Karen Coffey

    Jun 10, 2011 | Reply
  11. Never heard of you until last week. Brought Levi’s Will and Paradise Valley home from the library, read them both in short order. Now I want to buy all your books and add them to my library. About the Amish rules, I am worn out just READING all those rules. Just like remembering (much less performing) the 613 (or is it 631?) Jewish rules, there’s no way the Faithful have time to get into trouble. If everyone lived this way, we wouldn’t need a “criminal justice” system. But we would need bigger houses to accommodate unlimited numbers of children!


    Patricia Deneen

    Jul 3, 2011 | Reply
  12. Thoroughly enjoyed Paradise Valley. It was a great read. Can’t wait til the next book comes out. I must get Levi’s Will. All the characters in Paradise Valley brought out the best in all of them. I was glad to see that they had a sense of humor, commitment to each other, and all the members of the community. That is something that is lacking in America today. Keep up the good work.


    Jean Liben

    Jul 22, 2011 | Reply
  13. Dale,

    I just read Paradise Valley. I am looking forward to its sequel. A few years back, we lived in a community where we had Old Order Amish and plenty of “black Bumper Mennonites” (As they were called because their cars were all black, even the bumpers.) We became good friends with most of the Amish families. Their children had attended a Mennonite school but were asked to have their own. So they built a building and had no teacher.

    They came to me, an English lady, and asked me to teach. I am a born again Christian and had helped out at the Christian school where my children attended, for years. So I jumped and said Yes, to their question. Every thing was great for a long time. The children loved me but I got in so much hot water with them. You see, I felt it important that they start the day with devotions and Bible memory. I soon got a knock on my door that that was not allowed.

    The little first grader I had, his mom was over due to have a baby. I would say, “Shall we pray for Henry’s mom, that she have a healthy baby.” I got the strangest looks from the children. I got another knock on my door telling me I was not to discuss such things in front of the children. Oh, I could write my own book about them!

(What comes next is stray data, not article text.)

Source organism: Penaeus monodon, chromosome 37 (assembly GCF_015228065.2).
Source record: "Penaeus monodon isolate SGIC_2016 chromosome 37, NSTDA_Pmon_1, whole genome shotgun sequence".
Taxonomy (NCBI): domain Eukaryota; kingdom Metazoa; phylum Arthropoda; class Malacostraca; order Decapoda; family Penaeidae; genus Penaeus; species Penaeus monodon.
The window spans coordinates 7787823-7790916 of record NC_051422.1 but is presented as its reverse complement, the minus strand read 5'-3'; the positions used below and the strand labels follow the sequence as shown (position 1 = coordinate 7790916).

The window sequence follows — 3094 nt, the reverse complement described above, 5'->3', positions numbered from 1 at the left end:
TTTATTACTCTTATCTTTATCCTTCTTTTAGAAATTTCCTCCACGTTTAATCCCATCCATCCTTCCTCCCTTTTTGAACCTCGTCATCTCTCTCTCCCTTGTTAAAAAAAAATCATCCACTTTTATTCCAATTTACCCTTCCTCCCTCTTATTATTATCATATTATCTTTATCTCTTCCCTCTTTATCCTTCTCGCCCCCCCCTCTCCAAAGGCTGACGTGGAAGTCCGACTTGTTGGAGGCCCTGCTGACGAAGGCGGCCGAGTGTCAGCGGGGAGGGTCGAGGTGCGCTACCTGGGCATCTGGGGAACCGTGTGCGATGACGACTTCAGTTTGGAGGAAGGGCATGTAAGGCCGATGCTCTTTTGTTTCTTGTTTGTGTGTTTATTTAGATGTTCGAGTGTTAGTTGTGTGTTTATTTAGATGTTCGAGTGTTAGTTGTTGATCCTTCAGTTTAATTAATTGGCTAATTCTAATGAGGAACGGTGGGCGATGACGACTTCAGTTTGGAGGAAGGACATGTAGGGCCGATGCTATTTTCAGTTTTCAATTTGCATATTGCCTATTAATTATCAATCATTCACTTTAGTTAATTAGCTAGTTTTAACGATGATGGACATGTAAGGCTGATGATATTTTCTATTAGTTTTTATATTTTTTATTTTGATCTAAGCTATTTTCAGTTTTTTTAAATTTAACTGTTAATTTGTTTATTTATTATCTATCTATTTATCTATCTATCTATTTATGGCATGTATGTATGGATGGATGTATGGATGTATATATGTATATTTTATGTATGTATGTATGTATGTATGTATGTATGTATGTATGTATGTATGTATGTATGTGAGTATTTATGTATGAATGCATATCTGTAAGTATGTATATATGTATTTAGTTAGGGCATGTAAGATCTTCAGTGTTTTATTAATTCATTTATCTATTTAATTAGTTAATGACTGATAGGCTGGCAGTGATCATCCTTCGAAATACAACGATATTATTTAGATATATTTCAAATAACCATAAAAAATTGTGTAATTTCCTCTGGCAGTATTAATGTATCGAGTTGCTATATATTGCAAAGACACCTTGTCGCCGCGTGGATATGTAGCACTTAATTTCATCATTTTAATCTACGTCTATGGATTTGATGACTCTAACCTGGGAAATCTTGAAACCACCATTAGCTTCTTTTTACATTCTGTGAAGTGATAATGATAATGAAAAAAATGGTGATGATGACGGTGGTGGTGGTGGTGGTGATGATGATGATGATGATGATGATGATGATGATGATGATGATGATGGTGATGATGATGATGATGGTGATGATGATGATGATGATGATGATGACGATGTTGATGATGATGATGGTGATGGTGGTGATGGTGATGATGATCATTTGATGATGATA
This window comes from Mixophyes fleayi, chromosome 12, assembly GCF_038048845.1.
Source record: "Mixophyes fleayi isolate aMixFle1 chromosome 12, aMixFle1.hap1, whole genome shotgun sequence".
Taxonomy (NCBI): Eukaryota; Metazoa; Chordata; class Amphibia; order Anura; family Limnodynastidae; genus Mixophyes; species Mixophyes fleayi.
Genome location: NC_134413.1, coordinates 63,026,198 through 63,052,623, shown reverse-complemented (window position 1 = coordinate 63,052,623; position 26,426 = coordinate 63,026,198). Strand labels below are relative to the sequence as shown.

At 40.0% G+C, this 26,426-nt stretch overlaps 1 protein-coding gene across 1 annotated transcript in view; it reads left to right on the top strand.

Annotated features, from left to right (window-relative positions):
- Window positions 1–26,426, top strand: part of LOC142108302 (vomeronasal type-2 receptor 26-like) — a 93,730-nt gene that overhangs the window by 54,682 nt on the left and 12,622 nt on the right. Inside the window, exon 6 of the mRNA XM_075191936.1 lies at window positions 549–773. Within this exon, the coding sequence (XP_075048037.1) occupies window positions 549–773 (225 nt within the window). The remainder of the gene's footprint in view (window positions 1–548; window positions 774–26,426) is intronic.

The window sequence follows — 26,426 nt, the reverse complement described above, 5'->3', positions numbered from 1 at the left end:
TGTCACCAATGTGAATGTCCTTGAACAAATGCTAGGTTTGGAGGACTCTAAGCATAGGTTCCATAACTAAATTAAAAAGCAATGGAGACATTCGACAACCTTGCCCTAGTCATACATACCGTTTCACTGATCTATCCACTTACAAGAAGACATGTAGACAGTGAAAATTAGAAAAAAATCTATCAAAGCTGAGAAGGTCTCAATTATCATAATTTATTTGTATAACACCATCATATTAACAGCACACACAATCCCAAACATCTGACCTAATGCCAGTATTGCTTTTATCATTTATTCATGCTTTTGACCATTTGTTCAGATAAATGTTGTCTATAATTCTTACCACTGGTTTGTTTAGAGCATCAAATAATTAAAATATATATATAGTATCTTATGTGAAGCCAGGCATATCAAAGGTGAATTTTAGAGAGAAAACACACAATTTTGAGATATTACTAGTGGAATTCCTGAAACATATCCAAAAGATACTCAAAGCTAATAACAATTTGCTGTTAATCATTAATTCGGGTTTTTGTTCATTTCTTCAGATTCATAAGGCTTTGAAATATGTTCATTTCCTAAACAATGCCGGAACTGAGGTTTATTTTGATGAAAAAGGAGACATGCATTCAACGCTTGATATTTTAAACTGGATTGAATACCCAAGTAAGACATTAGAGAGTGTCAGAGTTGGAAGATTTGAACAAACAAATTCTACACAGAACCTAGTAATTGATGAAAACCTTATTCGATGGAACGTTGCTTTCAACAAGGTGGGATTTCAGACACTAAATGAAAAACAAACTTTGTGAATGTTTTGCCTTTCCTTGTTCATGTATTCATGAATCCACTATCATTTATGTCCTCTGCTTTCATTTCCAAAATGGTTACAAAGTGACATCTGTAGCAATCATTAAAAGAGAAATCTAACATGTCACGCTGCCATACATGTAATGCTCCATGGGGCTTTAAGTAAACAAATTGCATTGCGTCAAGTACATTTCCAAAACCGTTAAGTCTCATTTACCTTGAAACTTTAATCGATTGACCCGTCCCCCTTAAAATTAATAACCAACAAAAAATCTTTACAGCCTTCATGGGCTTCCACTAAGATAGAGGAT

Needless to say, I only taught one year. By my choice, not theirs. I am so glad Christ set me free and I don’t have to be bound by their laws. It will not get them into Heaven, that’s for sure! I am reminded of the words of Christ who said, “Not everyone that calls me Lord will enter the kingdom of Heaven!” Matthew 7:21


    Jude Eckert

    Sep 22, 2011 | Reply
  14. @Jude Eckert:
    Jude, I can only imagine they were afraid to let an Englisher have free rein to teach Bible to their children. But a great many Amish do understand Grace. There are those who don’t, but then there are those in every denomination who don’t. There’s a veneer of legalism among the Amish, but they are people, individuals, with hearts and minds of their own. I for one don’t want to be too quick to judge, especially where it concerns a people so utterly devoted to what they believe. They are a complex people, and some of the things we think of as eccentric help to preserve a range of deep values that we English have somehow lost. The more liberal orders have come to understand that their buggy won’t get them into heaven, yet they maintain the lifestyle because it’s a good way to live. There’s an innocence about them, an absence of cynicism that in our modern world I can only admire.

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    Dale Cramer

    Sep 23, 2011 | Reply
  15. You are an amazing person, I’ve read all your books and love to hear you speak!!! Please come to Dallas so I can hear you in person!!


    Renee Romand

    Apr 16, 2014 | Reply
  16. @Renee Romand:
    Renee, that’s very kind of you. I have in fact been to Dallas to speak and enjoyed the trip, but I don’t know when I’ll have the chance to do it again.

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    Dale Cramer

    Apr 16, 2014 | Reply